BU On Broadway's production perfectly encapsulated what Seussical is all about. As directed by the company's resident ingenue Sarah Jill Bashein (whose recent credits include Belle in Beauty and the Beast, Janet in Rocky Horror and Woman #1 in Songs for a New World), Seussical was appropriately bold and colourful, sweet and poignant, goofy but smart. The Seuss illustration-inspired set allowed for great levels and a good sense of location with trees on wheels to represent the Jungle of Nool and little Who houses to be wheeled in when the action moves to Whoville. The costumes were sweet and representational- no wings, no trunks, but rather animal ears and feathered dresses paired with character movement that struck the delicate balance of a personified animal in child-inspired detail. The audio levels needed a little more refining but the orchestra and vocals, music directed by wunderkind Jonathan Brenner, were standout.

Overall, the story and characters were represented well. The choreography, though simple, was beautiful and the lighting stunning. The blocking was well thought-out and the characters well defined.

The crucial role of Horton was played by the always excellent Matt Lerner, who's beautiful tenor voice was in fine form this week alongside his incomparable charm and emotional commitment. Easily one of my favourite performers of the company, Lerner will be missed once he graduates this spring after a run of leading roles including The Baker in Into the Woods, Jimmy in Reefer Madness, Seymour in Little Shop of Horrors, Brad in Rocky Horror and Man #2 in Songs for a New World.

Also in fine form was relative newcomer Colleen Martorano who brought great energy to the role of Mayzie LaBird. Jessie Kavanagh's Jojo was charming and well executed, while one of OB's newest superstars Stephanie Gray stole most of the Whoville scenes as Mrs. Mayor with her stunning soprano and never-failing animation. The highlight of the stellar chorus was OB Vice President Matt Cobb in typically enthusiastic fashion.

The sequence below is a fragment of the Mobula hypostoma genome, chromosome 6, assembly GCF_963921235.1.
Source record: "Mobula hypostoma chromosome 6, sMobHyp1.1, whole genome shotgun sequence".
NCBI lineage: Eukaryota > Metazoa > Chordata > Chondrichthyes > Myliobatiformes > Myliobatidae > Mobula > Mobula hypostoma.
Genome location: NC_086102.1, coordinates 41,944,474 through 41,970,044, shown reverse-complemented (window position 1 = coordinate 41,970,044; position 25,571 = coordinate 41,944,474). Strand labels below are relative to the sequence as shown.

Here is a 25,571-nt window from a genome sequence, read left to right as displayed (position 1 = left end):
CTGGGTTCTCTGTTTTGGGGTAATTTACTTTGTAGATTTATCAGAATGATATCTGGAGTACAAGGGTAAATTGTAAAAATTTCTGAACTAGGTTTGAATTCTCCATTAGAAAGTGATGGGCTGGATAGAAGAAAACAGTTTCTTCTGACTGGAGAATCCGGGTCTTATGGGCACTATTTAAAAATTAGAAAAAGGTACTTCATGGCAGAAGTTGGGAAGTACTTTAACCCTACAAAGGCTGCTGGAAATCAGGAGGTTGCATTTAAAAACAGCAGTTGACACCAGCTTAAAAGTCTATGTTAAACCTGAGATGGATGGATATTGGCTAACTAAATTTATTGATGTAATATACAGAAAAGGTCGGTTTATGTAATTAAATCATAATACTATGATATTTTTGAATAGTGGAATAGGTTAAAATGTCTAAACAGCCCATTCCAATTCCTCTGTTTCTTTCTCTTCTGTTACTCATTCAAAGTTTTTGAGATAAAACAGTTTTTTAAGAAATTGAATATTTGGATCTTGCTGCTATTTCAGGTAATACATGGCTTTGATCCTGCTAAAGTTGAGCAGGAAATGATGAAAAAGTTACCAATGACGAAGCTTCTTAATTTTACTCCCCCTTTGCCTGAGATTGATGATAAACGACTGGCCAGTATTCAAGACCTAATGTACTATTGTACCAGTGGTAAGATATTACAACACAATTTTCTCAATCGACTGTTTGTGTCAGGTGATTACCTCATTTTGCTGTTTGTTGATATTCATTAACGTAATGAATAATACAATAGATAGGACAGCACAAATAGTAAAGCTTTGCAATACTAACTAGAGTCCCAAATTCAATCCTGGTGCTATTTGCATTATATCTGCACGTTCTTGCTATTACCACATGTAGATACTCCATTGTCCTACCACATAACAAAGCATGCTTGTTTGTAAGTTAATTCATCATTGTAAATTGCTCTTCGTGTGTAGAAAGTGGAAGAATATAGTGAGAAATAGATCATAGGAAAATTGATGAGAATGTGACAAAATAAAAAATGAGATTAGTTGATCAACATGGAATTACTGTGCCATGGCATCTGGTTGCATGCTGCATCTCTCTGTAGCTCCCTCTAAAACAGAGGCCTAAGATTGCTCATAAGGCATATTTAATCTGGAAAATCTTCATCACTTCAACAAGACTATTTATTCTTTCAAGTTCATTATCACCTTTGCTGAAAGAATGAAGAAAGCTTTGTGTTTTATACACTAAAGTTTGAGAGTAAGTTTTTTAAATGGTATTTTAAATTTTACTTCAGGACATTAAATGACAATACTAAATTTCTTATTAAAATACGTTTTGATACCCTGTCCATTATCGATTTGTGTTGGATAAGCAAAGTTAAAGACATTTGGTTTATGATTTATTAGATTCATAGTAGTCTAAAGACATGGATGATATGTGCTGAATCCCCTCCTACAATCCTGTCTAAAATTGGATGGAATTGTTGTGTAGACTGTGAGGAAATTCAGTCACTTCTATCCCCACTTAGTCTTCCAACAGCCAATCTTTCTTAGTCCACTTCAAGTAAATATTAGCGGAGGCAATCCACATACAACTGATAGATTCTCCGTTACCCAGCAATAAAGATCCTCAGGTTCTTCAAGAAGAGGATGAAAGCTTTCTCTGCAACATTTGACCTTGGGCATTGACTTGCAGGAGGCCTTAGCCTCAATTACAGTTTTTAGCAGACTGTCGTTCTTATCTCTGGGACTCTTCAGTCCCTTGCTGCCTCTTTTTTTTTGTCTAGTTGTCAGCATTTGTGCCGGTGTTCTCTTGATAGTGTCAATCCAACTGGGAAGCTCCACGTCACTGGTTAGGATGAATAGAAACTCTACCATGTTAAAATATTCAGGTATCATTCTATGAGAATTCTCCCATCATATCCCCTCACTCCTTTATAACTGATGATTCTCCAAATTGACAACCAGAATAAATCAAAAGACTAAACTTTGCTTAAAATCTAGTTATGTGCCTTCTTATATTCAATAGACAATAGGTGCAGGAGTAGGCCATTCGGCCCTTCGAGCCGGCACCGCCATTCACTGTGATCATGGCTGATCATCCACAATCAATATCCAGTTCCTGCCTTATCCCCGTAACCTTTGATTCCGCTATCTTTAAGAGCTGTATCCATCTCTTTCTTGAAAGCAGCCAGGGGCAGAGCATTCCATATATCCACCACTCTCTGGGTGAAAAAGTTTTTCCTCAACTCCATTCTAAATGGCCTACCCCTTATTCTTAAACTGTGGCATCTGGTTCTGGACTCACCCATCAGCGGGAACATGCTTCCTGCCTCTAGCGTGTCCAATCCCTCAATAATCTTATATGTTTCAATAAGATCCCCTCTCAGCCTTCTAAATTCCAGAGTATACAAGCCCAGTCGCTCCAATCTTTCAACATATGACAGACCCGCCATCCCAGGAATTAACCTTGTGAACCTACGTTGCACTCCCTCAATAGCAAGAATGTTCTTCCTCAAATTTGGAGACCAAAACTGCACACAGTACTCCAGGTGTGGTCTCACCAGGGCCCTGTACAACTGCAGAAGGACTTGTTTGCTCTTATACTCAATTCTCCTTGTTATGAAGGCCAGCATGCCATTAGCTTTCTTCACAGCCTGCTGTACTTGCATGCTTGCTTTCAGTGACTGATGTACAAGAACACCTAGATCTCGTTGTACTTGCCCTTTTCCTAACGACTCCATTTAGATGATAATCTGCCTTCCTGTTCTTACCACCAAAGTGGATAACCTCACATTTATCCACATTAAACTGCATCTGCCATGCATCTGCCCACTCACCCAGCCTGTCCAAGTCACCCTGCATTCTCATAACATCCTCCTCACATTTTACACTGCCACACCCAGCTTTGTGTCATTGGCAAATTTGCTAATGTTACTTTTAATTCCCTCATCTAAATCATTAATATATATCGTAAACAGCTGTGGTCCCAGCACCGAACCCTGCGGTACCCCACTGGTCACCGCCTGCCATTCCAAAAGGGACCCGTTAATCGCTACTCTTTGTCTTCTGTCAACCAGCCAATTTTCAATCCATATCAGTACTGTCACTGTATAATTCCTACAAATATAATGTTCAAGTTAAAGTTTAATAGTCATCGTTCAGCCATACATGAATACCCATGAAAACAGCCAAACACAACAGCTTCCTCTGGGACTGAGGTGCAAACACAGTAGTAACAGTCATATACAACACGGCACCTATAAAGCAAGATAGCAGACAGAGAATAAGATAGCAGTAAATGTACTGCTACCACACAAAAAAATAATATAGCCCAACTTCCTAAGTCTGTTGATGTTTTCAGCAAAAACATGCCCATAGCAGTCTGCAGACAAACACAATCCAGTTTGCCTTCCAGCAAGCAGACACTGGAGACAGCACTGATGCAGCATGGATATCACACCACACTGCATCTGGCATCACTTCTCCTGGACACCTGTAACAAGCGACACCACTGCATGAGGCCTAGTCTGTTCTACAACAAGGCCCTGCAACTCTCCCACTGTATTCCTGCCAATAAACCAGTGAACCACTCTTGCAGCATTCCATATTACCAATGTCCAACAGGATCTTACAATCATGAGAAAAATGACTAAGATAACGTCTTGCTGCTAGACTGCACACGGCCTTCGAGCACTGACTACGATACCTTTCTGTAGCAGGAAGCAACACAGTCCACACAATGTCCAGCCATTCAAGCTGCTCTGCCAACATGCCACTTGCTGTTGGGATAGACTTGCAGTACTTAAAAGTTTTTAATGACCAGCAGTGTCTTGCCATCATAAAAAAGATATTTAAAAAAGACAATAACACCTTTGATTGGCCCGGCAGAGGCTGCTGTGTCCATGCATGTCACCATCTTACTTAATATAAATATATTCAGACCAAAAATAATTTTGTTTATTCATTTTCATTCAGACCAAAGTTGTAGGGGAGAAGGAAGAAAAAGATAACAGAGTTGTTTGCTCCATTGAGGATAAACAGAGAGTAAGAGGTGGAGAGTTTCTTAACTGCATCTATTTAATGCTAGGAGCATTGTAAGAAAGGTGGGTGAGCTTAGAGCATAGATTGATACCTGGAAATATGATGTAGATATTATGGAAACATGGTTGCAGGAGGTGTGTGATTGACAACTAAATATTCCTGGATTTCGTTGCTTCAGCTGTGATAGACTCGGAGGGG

Tavia Merchant's Sour Kangaroo was brash acting-wise but her vocal chops proved enough to temporarily make you forget to keep breathing. Liz Furze, as Gertrude McFuzz, was one of the few castmembers to struggle with her vocals (much of "All for You" was lost to inaudible high notes) but she was so thoroughly charming and sounded so beautiful on the notes that were in her range that she was still a resounding success in the role.

Basically Seussical comes down to the audience. You can be that person, who sits there and laments every simplistic musical theme, cheap pun or missed note. But if you're not, if you're someone who can enjoy the theatre for all its imperfections, Seussical, especially Bashein's BU On Broadway production, can be the happiest show on earth.

*This article has been edited to exclude a mildly negative mention of a performer who wishes to not appear on the website.

Sunday, April 4, 2010

"Portrait of a Psychopath"

I have this friend who has played many of Shakespeare's greatest roles, heroes and villains alike. He's tackled Aaron the moor and Richard III, Oberon, Lear and Hamlet among others. But just the other night he said something that struck me as strange, "I've never had any desire to play Mackers". Now, there are jokes to be made here, theme songs to be sung: "call me superstitious or cowardly or meek, but I'll never play a character who's name one dare not speak... I'd be crackers to take on Mackers, you see I'm skittish about the Scottish Tragedy" and Slings and Arrows episodes to be quoted . But it's the very same darkness that Slings and Arrows attributes to Macbeth that intimidated him.

Our beloved television show spends much of season 2 wallowing in the play's darkness. They call it "a portrait of a psychopath", say it's "extraordinarily difficult to stage effectively" and revel in it's infamous curse. They call the character a tyrant, label the play as overly bloody and present the idea that it teaches the audience nothing. When Geoffrey suggests a bit of stage business that would create pathos for the character, identify him as human and vulnerable, he is given seemingly endless grief for it.